The low-profile three-dot sights are a nice compromise between having enough of a sight picture to see quickly and keeping them small enough that they don’t snag while being worn concealed or hang up on the draw. While the three-dot configuration does not work for my tired old eyes, they do work for most people. In my case, I painted the front sight with a layer of white appliance touch up paint and once it cured, covered that layer with some bright finger nail polish. By doing this, I had a high visibility sight that can be seen in a wide range of light conditions that will stand up to gun cleaning solvents. The contrast worked well with the rear white dots and took a minimum amount of effort to do.
The polymer frame offers a trim grip with molded texturing for a solid hold. The grip has a nice curve to the backstrap that adds gripping surface without bulk to the compact lines. Some will say that the grip is actually too small for getting a solid two-handed hold is a challenge, but keep in mind what Taurus was trying to accomplish here. This is not a service grade or even an off-duty gun, this is a deep concealment weapon that will go anywhere, hide anywhere but still offer enough power to end an attack quickly. When loaded with a street-proven 9mm load, the Taurus 709 Slim should easily do this if the shooter does their part. To help add to the grip surface, the polymer frame has index pads on each side of the frame below the slide. By inserting the support hand thumb into one of these indents, the support grip will be consistent while also offering an additional contact point.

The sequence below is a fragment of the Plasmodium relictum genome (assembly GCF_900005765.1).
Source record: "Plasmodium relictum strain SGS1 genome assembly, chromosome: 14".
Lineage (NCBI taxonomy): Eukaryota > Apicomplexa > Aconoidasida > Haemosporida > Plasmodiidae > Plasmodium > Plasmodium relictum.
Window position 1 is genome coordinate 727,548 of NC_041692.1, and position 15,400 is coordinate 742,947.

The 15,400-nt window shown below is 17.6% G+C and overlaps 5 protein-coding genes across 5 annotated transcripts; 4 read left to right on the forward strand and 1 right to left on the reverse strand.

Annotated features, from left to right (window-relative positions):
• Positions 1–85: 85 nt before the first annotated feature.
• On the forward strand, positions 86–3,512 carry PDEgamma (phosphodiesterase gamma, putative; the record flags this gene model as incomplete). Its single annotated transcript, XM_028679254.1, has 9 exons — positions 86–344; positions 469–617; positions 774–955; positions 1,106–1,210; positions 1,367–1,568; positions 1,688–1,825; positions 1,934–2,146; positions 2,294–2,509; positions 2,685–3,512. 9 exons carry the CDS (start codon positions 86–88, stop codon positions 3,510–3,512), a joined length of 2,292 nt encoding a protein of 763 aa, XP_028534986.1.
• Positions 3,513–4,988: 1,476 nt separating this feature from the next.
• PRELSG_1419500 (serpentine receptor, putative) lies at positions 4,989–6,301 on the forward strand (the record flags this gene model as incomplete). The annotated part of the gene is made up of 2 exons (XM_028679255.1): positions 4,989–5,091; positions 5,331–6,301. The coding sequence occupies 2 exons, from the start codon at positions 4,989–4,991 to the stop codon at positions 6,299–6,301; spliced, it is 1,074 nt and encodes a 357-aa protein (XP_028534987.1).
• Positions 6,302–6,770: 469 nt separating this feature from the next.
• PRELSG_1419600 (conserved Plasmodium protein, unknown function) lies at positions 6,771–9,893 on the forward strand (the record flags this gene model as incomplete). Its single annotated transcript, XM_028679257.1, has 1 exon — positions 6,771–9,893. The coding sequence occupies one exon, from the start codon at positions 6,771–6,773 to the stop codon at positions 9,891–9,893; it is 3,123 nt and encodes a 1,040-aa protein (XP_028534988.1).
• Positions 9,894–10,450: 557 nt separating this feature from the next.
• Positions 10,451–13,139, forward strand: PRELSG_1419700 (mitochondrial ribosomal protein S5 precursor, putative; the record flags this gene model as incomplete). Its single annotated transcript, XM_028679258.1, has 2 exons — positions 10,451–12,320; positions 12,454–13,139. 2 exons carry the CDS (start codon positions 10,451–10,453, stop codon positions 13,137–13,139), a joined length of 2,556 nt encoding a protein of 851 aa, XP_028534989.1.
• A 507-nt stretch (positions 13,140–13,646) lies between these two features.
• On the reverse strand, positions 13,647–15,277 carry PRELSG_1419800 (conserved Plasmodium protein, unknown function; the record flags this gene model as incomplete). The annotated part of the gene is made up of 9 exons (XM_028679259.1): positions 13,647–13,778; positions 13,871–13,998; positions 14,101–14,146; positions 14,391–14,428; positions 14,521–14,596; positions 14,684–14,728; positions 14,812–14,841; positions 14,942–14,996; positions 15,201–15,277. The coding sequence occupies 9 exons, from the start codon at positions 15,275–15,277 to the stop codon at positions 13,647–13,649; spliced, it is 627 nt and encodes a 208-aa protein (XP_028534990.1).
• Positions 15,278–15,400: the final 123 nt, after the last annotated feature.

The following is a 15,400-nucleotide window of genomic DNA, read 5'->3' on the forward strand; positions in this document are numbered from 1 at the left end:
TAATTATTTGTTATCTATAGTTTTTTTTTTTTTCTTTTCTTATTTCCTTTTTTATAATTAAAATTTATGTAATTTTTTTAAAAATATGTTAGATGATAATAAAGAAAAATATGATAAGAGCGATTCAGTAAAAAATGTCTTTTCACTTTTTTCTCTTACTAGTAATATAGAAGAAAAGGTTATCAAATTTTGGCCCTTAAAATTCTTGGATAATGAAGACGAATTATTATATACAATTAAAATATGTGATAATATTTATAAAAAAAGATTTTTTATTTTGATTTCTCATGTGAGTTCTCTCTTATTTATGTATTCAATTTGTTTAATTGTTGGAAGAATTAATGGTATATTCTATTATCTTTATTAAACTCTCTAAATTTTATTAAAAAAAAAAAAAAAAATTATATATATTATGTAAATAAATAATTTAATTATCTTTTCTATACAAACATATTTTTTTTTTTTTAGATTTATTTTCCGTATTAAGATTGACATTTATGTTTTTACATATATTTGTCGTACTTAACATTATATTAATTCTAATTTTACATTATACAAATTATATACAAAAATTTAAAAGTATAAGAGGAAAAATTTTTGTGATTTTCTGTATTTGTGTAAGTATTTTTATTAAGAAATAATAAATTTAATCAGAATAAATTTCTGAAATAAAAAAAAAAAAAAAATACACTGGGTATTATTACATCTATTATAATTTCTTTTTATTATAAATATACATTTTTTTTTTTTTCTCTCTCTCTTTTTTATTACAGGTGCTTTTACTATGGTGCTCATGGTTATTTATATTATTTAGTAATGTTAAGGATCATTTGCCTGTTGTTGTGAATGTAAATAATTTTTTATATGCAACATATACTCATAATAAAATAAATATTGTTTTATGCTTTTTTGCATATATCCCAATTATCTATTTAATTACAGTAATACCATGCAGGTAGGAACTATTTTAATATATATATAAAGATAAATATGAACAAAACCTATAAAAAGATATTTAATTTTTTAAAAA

Another nice feature of the Slim is the simple takedown procedure. One cannot help but compare it to the Glock in that the slide is pulled to the rear, the dual pull down latch is manipulated and the slide comes off the end of the frame. The Slim also has a slide lock lever and a simple frame mounted, push up safety that locks the gun’s action.
I headed off to the range with the new Slim and what I had left of my dwindling supply of 9mm ammo. I don’t like to bench rest guns intended for fighting, especially a gun like this whose sole purpose is close quarter personal defense. I have been a serious student of individual combat my entire adult life and this study, along with my personal experiences, has led me to a number of conclusions about the subject.
One of these is that more people miss their target because they cannot control the trigger versus improper use of the sights. Forget point shooting versus sighted fire, if you can’t control the trigger, you can’t control the gun—period. Thus, I test the accuracy of this type of gun off-hand at reasonable combat distances. In the case of the Slim I chose 50 feet, though in reality that is actually a bit far. But what the heck, if it will hold a 50-foot group, closer should be a snap.